Hyeyoung, Sahn, and I have been traveling the US now for four months. We are nearing the end of our six-month itineration trip of visiting churches and sharing the stories of the work we are doing alongside our partners in Korea. Our visit to the US began with a note of some trepidation in August. Our plane from Seoul arrived in Atlanta late in the evening, so we went straight to the Mission Haven house that would be our base of operations for a well-earned sleep after a 13-hour flight. We woke up the next morning to see that President Trump had given a press conference in which he threatened North Korea with “fire and fury the likes of which the world has never seen” if North Korea threatens the US again. North Korea immediately responded that they would prepare to strike the US territory of Guam if the US moved toward a pre-emptive strike. The world media then collectively forgot the conditional nature of North Korea’s response, and they tried to tell the world that North Korea would definitely strike US territory. Subsequently, we met with many anxious and concerned US Presbyterians as we began our visits to churches in the US soon after.
We found a heightened interest in our work in Korea and received a flurry of questions at each community we visited, and we felt a renewed sense of the need to share the stories of hope that we bring from Korea. As usual, most people in the US have only heard about the threats of war, as most media merely share stories of conflict. They share little about the Koreans consistently calling for dialogue and negotiations to bridge the gap of the conflict and find resolution without the need for war, leading people to assume erroneously that violence is the only way to solve this conflict.
The most common question we received from supporters in the US focused on how Koreans in Korea are feeling with the increased threats of war. We talk about how, for Koreans, life simply goes on. A visitor would not be able to feel much of the anxiety of possible war arriving in Korea, as Koreans have learned to live their lives with decades of threats of war. Many in Korea feel anxiety, but they have learned to keep it under the surface. When they hear comments like that from Senator Lindsey Graham, “If there’s going to be a war to stop [Kim Jong Un], it will be over there. If thousands die, they’re going to die over there,” then many South Koreans wonder whether it is worth spending energy on worry. If someone is going to push the button across the ocean, they may feel their anxiety will not do much good if they will be vaporized anyway.
In this darkness, Hyeyoung and I share the stories of our Korean partners like Emily and the village of Gangjeong who continue to exert their strength in creating a peace community, hosting conferences, and training Korean and international groups in building a peace community despite having part of the village taken away to build a naval base. We share the story of our former YAV, Simon Doong, who responded to the suggestion of our partners in Korea that we participate in the candlelight demonstrations in Seoul demanding the South Korean president be held accountable to justice and democracy. He now volunteers as a second year YAV at the New York site and is placed at the PC(USA) Ministry at the United Nations. We also share the story of Dr. David Suh who went through the experience of transforming his hate and desire for revenge against his North Korean enemies into love and reaching out in compassion to build humanizing relationships alongside our partners, the National Council of Churches in Korea (NCCK).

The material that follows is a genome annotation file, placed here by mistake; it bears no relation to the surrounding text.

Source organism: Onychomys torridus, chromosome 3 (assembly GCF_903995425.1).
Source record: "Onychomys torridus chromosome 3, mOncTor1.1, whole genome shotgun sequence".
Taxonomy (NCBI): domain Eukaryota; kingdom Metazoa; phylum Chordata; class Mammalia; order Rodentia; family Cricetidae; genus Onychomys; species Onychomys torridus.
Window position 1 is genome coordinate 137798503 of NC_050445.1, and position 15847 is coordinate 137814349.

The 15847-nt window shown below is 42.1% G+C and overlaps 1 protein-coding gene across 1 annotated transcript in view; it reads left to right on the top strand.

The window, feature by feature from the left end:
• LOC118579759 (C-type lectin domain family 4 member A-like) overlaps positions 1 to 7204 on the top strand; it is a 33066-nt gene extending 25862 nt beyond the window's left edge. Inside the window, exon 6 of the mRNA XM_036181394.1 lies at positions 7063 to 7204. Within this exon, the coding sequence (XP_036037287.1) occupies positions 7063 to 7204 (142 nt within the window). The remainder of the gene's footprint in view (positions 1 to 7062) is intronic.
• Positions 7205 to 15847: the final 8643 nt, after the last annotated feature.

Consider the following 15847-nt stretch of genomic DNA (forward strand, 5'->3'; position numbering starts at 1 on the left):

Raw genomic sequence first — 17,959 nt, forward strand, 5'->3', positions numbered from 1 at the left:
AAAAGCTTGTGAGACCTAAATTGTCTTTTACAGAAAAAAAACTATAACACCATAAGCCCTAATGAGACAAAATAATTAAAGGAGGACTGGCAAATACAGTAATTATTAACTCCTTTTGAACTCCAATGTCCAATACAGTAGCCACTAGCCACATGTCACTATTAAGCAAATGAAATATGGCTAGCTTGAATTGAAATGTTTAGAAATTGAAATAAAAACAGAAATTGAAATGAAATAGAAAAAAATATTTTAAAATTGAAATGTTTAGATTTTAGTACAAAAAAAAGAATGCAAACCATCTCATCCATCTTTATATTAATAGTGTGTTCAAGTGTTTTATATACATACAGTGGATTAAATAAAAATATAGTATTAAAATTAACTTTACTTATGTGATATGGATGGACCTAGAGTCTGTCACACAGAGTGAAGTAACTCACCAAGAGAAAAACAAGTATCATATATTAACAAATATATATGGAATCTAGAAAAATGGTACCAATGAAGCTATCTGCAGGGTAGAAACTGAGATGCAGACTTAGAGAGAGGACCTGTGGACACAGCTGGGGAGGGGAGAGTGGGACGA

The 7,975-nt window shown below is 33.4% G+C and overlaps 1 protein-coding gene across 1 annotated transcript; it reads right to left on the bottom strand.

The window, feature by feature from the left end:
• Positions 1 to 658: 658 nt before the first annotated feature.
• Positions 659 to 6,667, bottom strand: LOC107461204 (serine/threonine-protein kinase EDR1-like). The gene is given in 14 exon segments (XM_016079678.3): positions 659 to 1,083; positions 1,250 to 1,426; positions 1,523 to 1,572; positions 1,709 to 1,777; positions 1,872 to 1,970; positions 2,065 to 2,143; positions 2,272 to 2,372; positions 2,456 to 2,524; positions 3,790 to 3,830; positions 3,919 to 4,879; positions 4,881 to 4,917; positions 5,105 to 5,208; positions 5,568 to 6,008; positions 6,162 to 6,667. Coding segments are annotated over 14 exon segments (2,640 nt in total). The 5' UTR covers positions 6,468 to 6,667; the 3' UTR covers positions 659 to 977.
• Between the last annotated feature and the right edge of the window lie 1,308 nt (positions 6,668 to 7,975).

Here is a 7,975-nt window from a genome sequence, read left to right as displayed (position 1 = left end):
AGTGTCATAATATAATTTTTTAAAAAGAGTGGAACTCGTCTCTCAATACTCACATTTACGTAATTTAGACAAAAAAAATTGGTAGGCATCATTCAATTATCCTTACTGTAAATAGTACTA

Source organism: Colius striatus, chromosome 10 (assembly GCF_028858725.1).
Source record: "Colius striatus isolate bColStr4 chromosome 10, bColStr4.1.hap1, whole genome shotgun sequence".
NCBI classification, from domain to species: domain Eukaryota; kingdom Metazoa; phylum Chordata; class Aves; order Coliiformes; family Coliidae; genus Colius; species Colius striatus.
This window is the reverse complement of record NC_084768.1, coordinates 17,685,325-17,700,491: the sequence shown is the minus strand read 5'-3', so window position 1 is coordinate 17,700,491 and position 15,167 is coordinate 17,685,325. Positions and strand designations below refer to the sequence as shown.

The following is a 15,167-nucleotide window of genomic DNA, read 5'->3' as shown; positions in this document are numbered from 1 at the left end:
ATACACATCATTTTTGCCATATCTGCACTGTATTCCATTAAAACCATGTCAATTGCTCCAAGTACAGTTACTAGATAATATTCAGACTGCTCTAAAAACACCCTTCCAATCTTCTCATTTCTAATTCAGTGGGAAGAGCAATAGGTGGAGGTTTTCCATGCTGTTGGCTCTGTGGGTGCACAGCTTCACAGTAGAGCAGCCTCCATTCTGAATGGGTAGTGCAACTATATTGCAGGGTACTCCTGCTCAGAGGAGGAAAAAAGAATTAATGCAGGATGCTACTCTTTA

As threats of war increase, partners such as the NCCK increase their urgency in asking partners around the world like us in the USA to help convince our leaders to turn from threats of war and instead build authentic bridges of humanizing relationships to resolve the conflict and establish a peace treaty. Even if our leaders refuse to do so, we nonetheless endeavor to build those relationships ourselves, learning about the untold stories of the conflict to better understand what successful solutions could look like.
We have seen amazing responses, such as a group of Korean War veterans who, after hearing each of our stories, walked up and signed the NCCK’s petition to the US administration for entering negotiations for a peace treaty without pre-conditions blocking the dialogue.
In this way we embody the inquiry of the prophet Habakkuk, who brought the question to God, “O Lord, how long shall I cry for help, and you will not listen? Or cry to you ‘Violence!’ and you will not save?” We also embody the response that Habakkuk received from God, “Write the vision; make it plain on tablets, so that a runner may read it. For there is still a vision for the appointed time; it speaks of the end, and does not lie. If it seems to tarry, wait for it; it will surely come, it will not delay.”
Thus, we wait for the promise of God and for justice. We wait to celebrate the coming of the Prince of Peace into our lives, but we do not wait passively. We actively write the vision, creating that reality with the power God has given us. We hold the light in the darkness so that the darkness may not overcome it, no matter how small our light seems to be.
We thank you again for your support this year with prayers, donations, and hosting our family on these visits and filling us with good warm food and compassion. With you alongside us on this journey, we are reminded of the power of the Spirit to inspire and fill us with the passion necessary to transform narratives of hate into narratives of hope.